In the mid-1990s, following the opening of the huge, gorgeous, acoustically dialed-in Hit Factory Scoring Stage in New York, I asked local engineer James Nichols what he thought of New York City’s newest, biggest room for orchestra, big band, Broadway cast albums and rock/pop superstars. He paused, a little uncomfortable, as if he didn’t want to offend anyone, then said, “There’s not enough dirt in the walls.”
He added that it did sound great and would be amazing one day. At the time, Nichols was an active spokesperson in the local Save Our Studios campaign, an effort to preserve the legendary RCA Studio B in Midtown. It had hosted the biggest of the big bands, cast albums, Sinatra! Nat King Cole! And it was to be one of the early casualties in the NYC movement in favor of condos and retail over historic studios.
Nichols had recorded orchestra and jazz there. He loved the sound. RCA Studio B had the ghosts. It had the feel, the history, the legend, the vibe. It had the smoke and the dirt and 30 years of uncomfortable folding chairs scraping across the wood floor. The amenities were awful, the green rooms too small, the carpet in the hallways torn in places. But inside the room, musicians felt like they were there to play. Singers sang better. There was a vibe—a reverence to the past, a promise to the future.
Related: Dave Cobb at Home in Nashville, by Barbara Schultz, May 2, 2018
Then back in late March 2018, while putting together the May issue and arranging a cover with producer Dave Cobb, the whole notion of history and loss and big studios disappearing for all the wrong reasons came flooding back. But this time, Cobb was able to step in after a decade-long run by Ben Folds and help save the Nashville’s famous RCA Studio A, which had seen every legend you might think of come through its doors, from Roy Orbison to Chris Stapleton.
In the interview accompanying the story, Cobb, in reverence, said: “The walls have a lot of history and music in them. It almost feels like I need to wear a tie every day, to respect where I am. I love that about it. I think everybody that walks in can feel who came before us, and I think they all put on their Sunday best in a way, and try to be better because of who came before us.”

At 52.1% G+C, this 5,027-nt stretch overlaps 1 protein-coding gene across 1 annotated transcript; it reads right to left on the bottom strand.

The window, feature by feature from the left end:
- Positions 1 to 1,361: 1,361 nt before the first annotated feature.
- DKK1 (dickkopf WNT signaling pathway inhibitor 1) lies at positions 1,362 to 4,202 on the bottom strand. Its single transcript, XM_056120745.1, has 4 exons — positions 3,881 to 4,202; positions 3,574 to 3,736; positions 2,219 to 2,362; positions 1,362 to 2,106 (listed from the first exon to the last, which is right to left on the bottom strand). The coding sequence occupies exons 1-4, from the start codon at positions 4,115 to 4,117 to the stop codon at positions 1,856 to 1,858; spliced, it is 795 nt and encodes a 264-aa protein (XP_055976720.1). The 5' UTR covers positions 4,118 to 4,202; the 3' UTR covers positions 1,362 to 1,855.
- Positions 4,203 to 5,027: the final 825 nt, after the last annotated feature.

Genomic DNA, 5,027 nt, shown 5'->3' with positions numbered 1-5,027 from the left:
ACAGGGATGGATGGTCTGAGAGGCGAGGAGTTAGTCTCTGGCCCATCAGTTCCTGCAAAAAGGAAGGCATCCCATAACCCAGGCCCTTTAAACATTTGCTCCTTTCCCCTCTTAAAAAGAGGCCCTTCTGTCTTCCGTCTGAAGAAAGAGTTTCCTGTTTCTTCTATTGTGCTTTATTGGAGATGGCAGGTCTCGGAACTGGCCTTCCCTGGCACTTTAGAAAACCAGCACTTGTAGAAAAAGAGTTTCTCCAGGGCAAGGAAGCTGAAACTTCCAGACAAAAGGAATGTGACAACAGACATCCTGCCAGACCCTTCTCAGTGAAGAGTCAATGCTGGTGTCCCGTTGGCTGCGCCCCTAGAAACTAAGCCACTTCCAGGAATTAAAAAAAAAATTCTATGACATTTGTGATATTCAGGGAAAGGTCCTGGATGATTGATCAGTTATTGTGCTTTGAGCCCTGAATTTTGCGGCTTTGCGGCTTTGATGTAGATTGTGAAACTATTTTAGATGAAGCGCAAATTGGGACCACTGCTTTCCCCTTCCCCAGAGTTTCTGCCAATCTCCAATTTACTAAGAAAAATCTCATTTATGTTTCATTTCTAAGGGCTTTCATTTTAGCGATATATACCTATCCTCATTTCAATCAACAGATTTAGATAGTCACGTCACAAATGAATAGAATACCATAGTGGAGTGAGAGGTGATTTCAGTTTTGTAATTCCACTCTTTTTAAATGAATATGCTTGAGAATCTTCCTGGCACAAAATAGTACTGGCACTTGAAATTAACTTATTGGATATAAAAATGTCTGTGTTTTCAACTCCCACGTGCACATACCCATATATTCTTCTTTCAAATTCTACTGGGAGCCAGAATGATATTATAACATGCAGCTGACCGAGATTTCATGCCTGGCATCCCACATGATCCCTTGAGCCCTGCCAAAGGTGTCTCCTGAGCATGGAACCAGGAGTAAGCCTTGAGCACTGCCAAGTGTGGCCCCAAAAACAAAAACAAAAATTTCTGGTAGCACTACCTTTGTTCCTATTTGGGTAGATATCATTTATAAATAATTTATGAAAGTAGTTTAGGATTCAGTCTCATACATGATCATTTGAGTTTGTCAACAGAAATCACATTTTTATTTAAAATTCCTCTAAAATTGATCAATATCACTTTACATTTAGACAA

When it came time to shoot the cover photo (an amazing image captured by David McClister), we settled on Dave sitting alone with a guitar in the middle of a big, big room, shadows in every nook and cranny, in black and white. It was designed to be a tribute to the legacy of the room, the space, and the musicians, a tribute to what I call the Ghosts in the Walls.
And then, in putting together this December issue, the Ghosts came rushing back during my conversation with producer Eric Valentine and the legacy of the room he’s been living, working and breathing in for the past 18 years. Before he bought the former Los Angeles post office building back in 2000, it had been home to Crystal Industries Recording, a legendary facility built in 1967 by Andrew Berliner and home to hits from Barbra Streisand, Jimi Hendrix, Stevie Wonder and countless others. It was one of the magic rooms in town, at a time when the recording industry was discovering itself.
Related: Barefoot Recording Opens Its Doors, by Tom Kenny, Dec. 4, 2018
Berliner designed the space, built his own console, formed a division called Crystalab to pursue technology interests, and had a good run. Lots of classic records. A great sound.
Valentine took over the space, built his own console, formed a company called Undertone to develop technologies, and also had a good run. Lots of great records. And, with modifications, an even better sound.
There is history in Crystal-Barefoot, and you can feel it when you walk in the doors. “There are definitely ghosts in the walls, I felt it instantly,” laughs Grace Potter, who first came to Barefoot looking for a producer and is now married to Valentine. “I found it inspiring, like I wanted to play better and sing better to honor the legacy. It’s a magical place, and so much great music has been made there. There really is something about the walls.”
Call it dirt, smoke, old wood, or simply thousands of hours of sessions from great players whose resonance lingers long after the final note is played. To me they are ghosts. And every now and then, they become real.